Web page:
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A NEW Treasury of British poetry might almost seem an impertinence, so numerous, and in many cases so excellent, are collections of this kind. To go no farther than Mr. Francis Palgrave's Golden Treasury, Dean Trench's Household Book of English Poetry, Mr. Locker-Lampson's Lyra Elegantiarum, and Mr. Humphry Ward's English Poets, are not these, it may be asked, all that lovers of poetry could desire, and are not these in everybody's hands? I, for one, should certainly reply in the affirmative, and I should no more think of entering into 'competition with them than I should think of re-gathering and presenting again the flowers of their anthologies. If this collection has any relation to them it is that of the aftermath to the full harvest, of the gleaner to the binder of the sheaves. But I modestly claim for this little volume an independent place. It is an experiment, and it is, so far as I know, an experiment which has not been attempted before. The principle on which the poems have been selected, and the principle on which they have been arranged, I must ask permission to explain fully and precisely, and this is the more necessary as my book, unfortunately, labours under the disadvantage of being very imperfectly described by its title. It is commonly objected to anthologies that they copy each other, that they travel in a round, that the same poets, illustrated by the same poems, appear and reappear till they become trite by repetition, and that this applies not merely to poets who have long been classical and whose names are household words, but to the minor poets also. Thus, as surely as Ben Jonson, Herrick, and Waller are presented, so surely is the one the herald of Drink to me only with thine eyes and Queen and Huntress, the other of Gather ye rosebuds and Faire Daffodils, and the third of Go, lovely rose. A few original explorers of taste and judgment add from time to time to the treasury of gems, which soon passes into common property, till at last, as anthologies multiply, they become little more than compilations from compilations. As long as selections confine themselves to certain poets and to the very best things of their kind, to gems, so to speak, of the first water, it is difficult to see how this can be avoided; for poetry attaining a very high standard, though abundant, is soon exhausted, and repetition is inevitable. Without questioning the truth of the Greek proverb δις ή τρις τα καλά, that we cannot have too much of a good thing, I should yet not have ventured to add another volume to the volumes already dedicated to such good things. My chief object has been, if I may say so, to supplement those works and to introduce the general reader to poems which, though well worth his attention, are, as a rule, not to be found at all in popular anthologies, and in no case are among the stockpieces in those collections, and with which presumably therefore he will not be familiar. I have for this reason excluded all those poets who may be regarded as classics, as well as those who are much in vogue. Thus Chaucer is passed over ; thus in the Elizabethan Age, to say nothing of Spenser and Shakespeare, Marlowe and Ben Jonson have no place. In the eighteenth century neither Pope nor Swift, neither Gray nor Collins, neither Goldsmith nor Cowper is represented. In the nineteenth century exclusion has even extended to Moore and Southey. If I have included Waller, Congreve, Prior, and Thomson, it is only because I have sought to give prominence to one or two poems which are not generally noticed. And what applies to them applies to Crabbe.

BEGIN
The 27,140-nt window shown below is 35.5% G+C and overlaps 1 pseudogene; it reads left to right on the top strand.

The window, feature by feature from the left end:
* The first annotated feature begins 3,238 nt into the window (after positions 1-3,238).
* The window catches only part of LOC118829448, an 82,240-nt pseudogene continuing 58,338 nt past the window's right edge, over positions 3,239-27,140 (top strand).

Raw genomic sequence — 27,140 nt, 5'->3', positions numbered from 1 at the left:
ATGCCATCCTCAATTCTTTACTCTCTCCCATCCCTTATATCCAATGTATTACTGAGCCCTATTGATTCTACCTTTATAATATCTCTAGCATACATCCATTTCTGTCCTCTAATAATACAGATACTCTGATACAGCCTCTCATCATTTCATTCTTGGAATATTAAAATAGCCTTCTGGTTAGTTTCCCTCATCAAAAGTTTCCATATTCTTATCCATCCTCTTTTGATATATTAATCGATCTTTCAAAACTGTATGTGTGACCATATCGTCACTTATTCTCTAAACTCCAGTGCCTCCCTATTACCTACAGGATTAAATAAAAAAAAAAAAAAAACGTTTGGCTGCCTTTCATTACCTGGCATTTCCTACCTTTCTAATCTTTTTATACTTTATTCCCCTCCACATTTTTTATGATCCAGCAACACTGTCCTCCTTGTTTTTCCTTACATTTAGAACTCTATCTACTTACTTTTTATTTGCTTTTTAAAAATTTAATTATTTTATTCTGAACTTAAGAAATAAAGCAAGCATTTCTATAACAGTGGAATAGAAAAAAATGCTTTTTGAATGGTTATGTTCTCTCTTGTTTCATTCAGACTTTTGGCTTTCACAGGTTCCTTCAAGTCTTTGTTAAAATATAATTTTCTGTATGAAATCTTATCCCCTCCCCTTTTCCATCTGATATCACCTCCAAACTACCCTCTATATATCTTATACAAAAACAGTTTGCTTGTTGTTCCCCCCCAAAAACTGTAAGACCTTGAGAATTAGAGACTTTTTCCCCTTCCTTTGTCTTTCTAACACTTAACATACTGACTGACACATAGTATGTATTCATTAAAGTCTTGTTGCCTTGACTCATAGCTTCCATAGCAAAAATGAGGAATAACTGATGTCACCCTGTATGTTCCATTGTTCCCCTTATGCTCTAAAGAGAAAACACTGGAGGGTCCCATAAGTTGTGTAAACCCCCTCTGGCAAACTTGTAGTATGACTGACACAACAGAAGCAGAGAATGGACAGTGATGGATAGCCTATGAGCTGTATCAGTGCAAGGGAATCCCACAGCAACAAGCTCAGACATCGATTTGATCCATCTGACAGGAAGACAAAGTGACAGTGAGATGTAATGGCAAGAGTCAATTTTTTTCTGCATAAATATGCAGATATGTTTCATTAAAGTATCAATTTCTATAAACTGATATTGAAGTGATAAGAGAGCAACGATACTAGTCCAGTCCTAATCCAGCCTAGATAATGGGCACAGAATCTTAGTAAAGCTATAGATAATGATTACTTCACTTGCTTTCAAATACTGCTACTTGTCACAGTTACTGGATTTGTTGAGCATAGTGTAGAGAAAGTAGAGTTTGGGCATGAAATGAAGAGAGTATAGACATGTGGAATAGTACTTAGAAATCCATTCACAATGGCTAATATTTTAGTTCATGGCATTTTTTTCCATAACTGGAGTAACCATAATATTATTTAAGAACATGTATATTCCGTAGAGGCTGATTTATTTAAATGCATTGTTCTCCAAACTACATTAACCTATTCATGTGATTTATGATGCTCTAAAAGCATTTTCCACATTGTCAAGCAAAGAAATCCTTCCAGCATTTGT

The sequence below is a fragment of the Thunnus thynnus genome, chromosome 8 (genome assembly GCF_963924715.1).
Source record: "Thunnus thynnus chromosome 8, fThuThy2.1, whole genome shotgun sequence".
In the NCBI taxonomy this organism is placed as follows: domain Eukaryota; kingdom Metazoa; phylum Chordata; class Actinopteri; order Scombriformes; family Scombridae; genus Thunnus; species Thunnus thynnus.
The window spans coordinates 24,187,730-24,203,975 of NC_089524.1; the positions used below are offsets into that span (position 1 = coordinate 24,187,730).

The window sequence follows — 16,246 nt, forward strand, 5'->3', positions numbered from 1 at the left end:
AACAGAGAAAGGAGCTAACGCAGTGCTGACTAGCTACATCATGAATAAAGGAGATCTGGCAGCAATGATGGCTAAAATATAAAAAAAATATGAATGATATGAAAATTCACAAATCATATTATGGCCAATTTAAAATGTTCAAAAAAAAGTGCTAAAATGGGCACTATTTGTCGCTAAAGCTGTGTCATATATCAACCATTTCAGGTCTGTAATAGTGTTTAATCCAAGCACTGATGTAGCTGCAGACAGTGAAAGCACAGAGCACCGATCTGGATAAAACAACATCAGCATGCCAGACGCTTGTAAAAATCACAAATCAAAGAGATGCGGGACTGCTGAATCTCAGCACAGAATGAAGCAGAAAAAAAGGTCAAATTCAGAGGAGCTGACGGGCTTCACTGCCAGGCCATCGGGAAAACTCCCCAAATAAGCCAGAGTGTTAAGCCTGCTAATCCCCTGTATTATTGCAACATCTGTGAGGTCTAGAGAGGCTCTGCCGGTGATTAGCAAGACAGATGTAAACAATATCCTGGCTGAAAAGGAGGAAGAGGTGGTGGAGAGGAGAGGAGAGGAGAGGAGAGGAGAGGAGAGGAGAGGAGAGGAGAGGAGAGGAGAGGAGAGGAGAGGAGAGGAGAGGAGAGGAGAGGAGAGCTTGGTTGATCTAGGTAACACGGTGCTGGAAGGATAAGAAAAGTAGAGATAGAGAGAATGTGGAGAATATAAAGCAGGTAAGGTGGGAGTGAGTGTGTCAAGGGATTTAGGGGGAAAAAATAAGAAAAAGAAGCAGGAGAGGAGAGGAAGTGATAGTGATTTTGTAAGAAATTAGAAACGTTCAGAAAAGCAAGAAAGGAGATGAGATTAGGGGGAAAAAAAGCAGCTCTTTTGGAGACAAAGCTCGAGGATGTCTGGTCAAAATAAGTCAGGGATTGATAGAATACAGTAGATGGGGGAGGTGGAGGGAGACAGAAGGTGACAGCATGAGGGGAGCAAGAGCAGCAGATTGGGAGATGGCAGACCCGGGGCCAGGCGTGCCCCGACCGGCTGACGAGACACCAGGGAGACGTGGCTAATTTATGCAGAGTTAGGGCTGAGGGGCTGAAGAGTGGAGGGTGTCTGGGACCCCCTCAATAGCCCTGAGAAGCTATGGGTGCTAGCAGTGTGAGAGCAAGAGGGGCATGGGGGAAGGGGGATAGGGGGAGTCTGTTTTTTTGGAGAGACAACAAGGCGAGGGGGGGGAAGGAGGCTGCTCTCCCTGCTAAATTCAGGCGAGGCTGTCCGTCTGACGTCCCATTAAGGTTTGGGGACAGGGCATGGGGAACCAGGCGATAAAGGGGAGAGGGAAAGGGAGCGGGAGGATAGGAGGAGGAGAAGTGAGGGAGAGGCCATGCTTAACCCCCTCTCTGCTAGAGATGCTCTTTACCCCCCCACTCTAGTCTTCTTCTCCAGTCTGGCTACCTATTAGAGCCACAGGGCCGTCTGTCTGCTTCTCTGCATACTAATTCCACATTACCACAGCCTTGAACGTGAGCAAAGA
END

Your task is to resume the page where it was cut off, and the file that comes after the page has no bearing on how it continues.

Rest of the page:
But I have confined my area within stricter limits still. Where a poet has only written two or three good things, which have gone the round of the anthologies, I have omitted him. Where a poet's work has been abundant I have carefully avoided the "gems” with which every one is familiar, and have chosen what seemed to me best in the residue. I have thus had to deprive my book of many diamonds, but I hope I have secured in their place as many excellent pearls. I have not, it is true, excluded all poems which are familiar even to the general reader. I have inserted for instance Logan's Braes of Yarrow and Ode to the Cuckoo, but I have done my utmost to avoid what is trite.